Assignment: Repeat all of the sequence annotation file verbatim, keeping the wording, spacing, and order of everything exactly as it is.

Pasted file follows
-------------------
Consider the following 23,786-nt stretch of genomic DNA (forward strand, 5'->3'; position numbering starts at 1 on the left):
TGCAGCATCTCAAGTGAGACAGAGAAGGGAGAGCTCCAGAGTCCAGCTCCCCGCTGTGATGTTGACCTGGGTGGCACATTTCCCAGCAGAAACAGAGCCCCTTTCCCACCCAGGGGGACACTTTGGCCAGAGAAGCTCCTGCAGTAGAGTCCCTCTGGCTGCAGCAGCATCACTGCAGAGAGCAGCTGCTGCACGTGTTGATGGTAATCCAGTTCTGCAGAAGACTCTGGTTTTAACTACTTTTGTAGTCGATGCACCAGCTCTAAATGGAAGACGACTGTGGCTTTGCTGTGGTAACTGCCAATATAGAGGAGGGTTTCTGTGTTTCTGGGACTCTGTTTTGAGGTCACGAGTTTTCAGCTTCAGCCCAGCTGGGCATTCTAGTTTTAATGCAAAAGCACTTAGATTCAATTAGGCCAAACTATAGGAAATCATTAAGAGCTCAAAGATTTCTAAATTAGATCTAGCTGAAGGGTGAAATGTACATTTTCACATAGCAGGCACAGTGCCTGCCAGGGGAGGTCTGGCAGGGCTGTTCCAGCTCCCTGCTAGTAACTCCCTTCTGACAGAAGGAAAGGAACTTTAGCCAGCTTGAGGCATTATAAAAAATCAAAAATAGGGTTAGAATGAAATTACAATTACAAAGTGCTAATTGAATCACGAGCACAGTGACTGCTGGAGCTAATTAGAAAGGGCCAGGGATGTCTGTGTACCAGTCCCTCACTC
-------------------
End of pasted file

Consider the following 23,786-nt stretch of genomic DNA (forward strand, 5'->3'; position numbering starts at 1 on the left):
TGCAGCATCTCAAGTGAGACAGAGAAGGGAGAGCTCCAGAGTCCAGCTCCCCGCTGTGATGTTGACCTGGGTGGCACATTTCCCAGCAGAAACAGAGCCCCTTTCCCACCCAGGGGGACACTTTGGCCAGAGAAGCTCCTGCAGTAGAGTCCCTCTGGCTGCAGCAGCATCACTGCAGAGAGCAGCTGCTGCACGTGTTGATGGTAATCCAGTTCTGCAGAAGACTCTGGTTTTAACTACTTTTGTAGTCGATGCACCAGCTCTAAATGGAAGACGACTGTGGCTTTGCTGTGGTAACTGCCAATATAGAGGAGGGTTTCTGTGTTTCTGGGACTCTGTTTTGAGGTCACGAGTTTTCAGCTTCAGCCCAGCTGGGCATTCTAGTTTTAATGCAAAAGCACTTAGATTCAATTAGGCCAAACTATAGGAAATCATTAAGAGCTCAAAGATTTCTAAATTAGATCTAGCTGAAGGGTGAAATGTACATTTTCACATAGCAGGCACAGTGCCTGCCAGGGGAGGTCTGGCAGGGCTGTTCCAGCTCCCTGCTAGTAACTCCCTTCTGACAGAAGGAAAGGAACTTTAGCCAGCTTGAGGCATTATAAAAAATCAAAAATAGGGTTAGAATGAAATTACAATTACAAAGTGCTAATTGAATCACGAGCACAGTGACTGCTGGAGCTAATTAGAAAGGGCCAGGGATGTCTGTGTACCAGTCCCTCACTC